If you pass your labels to the stratify param, then it will make sure the distribution of labels across train/test split is equal (ex. same percentage of positives/negatives across train/test). If you’re looking to also include feature “i” in the stratification process, see this post on how to pass two columns into stratify.

Thank you so much.

I didn’t trust the tool yet because I thought it splits really randomly.

Here is how the code works, where ‘number’ is the number of pieces to split the data in 1% pieces out of the total data size ( i implemented this here because i have separated data subsets from the comprehensive data set to run specific models) , ‘size’ is the amount of data points which correspond to the 1% subsets, and ‘test_size’ is the fraction to set the test set to 20%.

df_sorted = df.sort_values(by='r_dist')
number = int(len(df)*splitsize)
size = len(df_sorted) // number
parts = [df_sorted.iloc[i * size:(i + 1) * size] for i in range(number)]

if len(df_sorted) % size != 0:
    parts[-1] = pd.concat([parts[-1], df_sorted.iloc[number * size:]])

TRAIN_DATA = pd.DataFrame()
TEST_DATA = pd.DataFrame()

for part in parts:
    test_part_size = len(part) // test_size
    TEST_DATA = pd.concat([TEST_DATA, part.iloc[:test_part_size]])
    TRAIN_DATA = pd.concat([TRAIN_DATA, part.iloc[test_part_size:]])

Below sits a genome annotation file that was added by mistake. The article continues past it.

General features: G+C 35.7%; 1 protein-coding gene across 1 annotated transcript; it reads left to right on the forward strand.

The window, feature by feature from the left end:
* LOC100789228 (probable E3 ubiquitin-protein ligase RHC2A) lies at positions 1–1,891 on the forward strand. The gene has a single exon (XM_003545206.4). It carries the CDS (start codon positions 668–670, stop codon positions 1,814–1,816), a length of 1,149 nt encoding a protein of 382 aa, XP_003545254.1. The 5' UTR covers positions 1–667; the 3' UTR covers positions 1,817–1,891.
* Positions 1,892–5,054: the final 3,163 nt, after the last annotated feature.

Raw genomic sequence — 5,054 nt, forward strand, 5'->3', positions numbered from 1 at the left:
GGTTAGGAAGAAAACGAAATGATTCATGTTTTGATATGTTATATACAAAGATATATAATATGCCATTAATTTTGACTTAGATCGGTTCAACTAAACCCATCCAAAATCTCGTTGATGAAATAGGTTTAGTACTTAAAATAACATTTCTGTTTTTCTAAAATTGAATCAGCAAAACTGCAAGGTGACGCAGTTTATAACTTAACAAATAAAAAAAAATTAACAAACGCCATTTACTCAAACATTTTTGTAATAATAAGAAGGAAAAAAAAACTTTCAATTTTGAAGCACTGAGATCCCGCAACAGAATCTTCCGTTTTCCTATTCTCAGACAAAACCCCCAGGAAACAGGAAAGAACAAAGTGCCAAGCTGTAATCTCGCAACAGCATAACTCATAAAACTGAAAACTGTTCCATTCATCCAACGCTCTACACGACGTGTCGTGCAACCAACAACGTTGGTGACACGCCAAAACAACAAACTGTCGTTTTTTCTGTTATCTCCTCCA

I read the code. Although I’m not sure whether it actually runs correctly or not, I think I get the general logic behind it.

Assuming r_dist is your “target” or “feature i”, then what you are effectively trying to do is stratified splitting. I recommend you use the “stratify” parameter of train_test_split instead of doing it manually, since that’s already widely used and battle tested (so less likely to have bugs).

Are you working on a regression problem (where r_dist can be a continuous range of real numbers) or classification problem (where r_dist can be a limited number of different integers/categories)? For proper stratification, you should be instead be breaking the subsets based on possible r_dist values or bins, rather than just breaking them up by an arbitrary number (of 100 in your case).

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“I didn’t trust the tool yet because I thought it shared really randomly.”